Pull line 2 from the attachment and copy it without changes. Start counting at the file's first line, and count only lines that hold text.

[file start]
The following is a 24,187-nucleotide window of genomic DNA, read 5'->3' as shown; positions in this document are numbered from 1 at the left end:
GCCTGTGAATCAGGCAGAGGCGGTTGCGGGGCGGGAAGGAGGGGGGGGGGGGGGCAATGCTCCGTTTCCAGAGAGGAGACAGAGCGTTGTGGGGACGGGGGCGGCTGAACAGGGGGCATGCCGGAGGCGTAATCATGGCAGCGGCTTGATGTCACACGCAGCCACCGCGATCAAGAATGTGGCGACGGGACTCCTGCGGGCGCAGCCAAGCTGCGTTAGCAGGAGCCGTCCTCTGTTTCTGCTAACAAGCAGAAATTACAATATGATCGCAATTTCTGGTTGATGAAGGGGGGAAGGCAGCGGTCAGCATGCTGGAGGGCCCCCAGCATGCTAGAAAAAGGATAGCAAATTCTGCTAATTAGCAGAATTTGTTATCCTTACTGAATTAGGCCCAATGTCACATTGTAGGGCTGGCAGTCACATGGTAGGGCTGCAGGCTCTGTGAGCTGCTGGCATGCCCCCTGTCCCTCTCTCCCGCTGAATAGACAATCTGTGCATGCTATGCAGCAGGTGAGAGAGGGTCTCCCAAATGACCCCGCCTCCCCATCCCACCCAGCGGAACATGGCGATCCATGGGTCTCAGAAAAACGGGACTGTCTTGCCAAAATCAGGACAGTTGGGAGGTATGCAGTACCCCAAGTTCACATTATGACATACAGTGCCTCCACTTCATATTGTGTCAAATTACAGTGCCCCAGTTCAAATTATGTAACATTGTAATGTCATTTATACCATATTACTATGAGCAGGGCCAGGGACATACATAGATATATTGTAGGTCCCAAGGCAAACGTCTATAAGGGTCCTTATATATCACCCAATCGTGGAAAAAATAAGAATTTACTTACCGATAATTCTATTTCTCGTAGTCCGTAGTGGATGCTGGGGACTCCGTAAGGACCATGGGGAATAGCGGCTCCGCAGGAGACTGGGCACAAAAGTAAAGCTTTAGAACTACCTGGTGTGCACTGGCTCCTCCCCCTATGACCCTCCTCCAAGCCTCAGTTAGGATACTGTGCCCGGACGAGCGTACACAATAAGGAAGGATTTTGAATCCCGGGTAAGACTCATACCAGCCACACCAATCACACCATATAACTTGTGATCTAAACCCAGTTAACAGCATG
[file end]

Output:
GCCTGTGAATCAGGCAGAGGCGGTTGCGGGGCGGGAAGGAGGGGGGGGGGGGGGCAATGCTCCGTTTCCAGAGAGGAGACAGAGCGTTGTGGGGACGGGGGCGGCTGAACAGGGGGCATGCCGGAGGCGTAATCATGGCAGCGGCTTGATGTCACACGCAGCCACCGCGATCAAGAATGTGGCGACGGGACTCCTGCGGGCGCAGCCAAGCTGCGTTAGCAGGAGCCGTCCTCTGTTTCTGCTAACAAGCAGAAATTACAATATGATCGCAATTTCTGGTTGATGAAGGGGGGAAGGCAGCGGTCAGCATGCTGGAGGGCCCCCAGCATGCTAGAAAAAGGATAGCAAATTCTGCTAATTAGCAGAATTTGTTATCCTTACTGAATTAGGCCCAATGTCACATTGTAGGGCTGGCAGTCACATGGTAGGGCTGCAGGCTCTGTGAGCTGCTGGCATGCCCCCTGTCCCTCTCTCCCGCTGAATAGACAATCTGTGCATGCTATGCAGCAGGTGAGAGAGGGTCTCCCAAATGACCCCGCCTCCCCATCCCACCCAGCGGAACATGGCGATCCATGGGTCTCAGAAAAACGGGACTGTCTTGCCAAAATCAGGACAGTTGGGAGGTATGCAGTACCCCAAGTTCACATTATGACATACAGTGCCTCCACTTCATATTGTGTCAAATTACAGTGCCCCAGTTCAAATTATGTAACATTGTAATGTCATTTATACCATATTACTATGAGCAGGGCCAGGGACATACATAGATATATTGTAGGTCCCAAGGCAAACGTCTATAAGGGTCCTTATATATCACCCAATCGTGGAAAAAATAAGAATTTACTTACCGATAATTCTATTTCTCGTAGTCCGTAGTGGATGCTGGGGACTCCGTAAGGACCATGGGGAATAGCGGCTCCGCAGGAGACTGGGCACAAAAGTAAAGCTTTAGAACTACCTGGTGTGCACTGGCTCCTCCCCCTATGACCCTCCTCCAAGCCTCAGTTAGGATACTGTGCCCGGACGAGCGTACACAATAAGGAAGGATTTTGAATCCCGGGTAAGACTCATACCAGCCACACCAATCACACCATATAACTTGTGATCTAAACCCAGTTAACAGCATG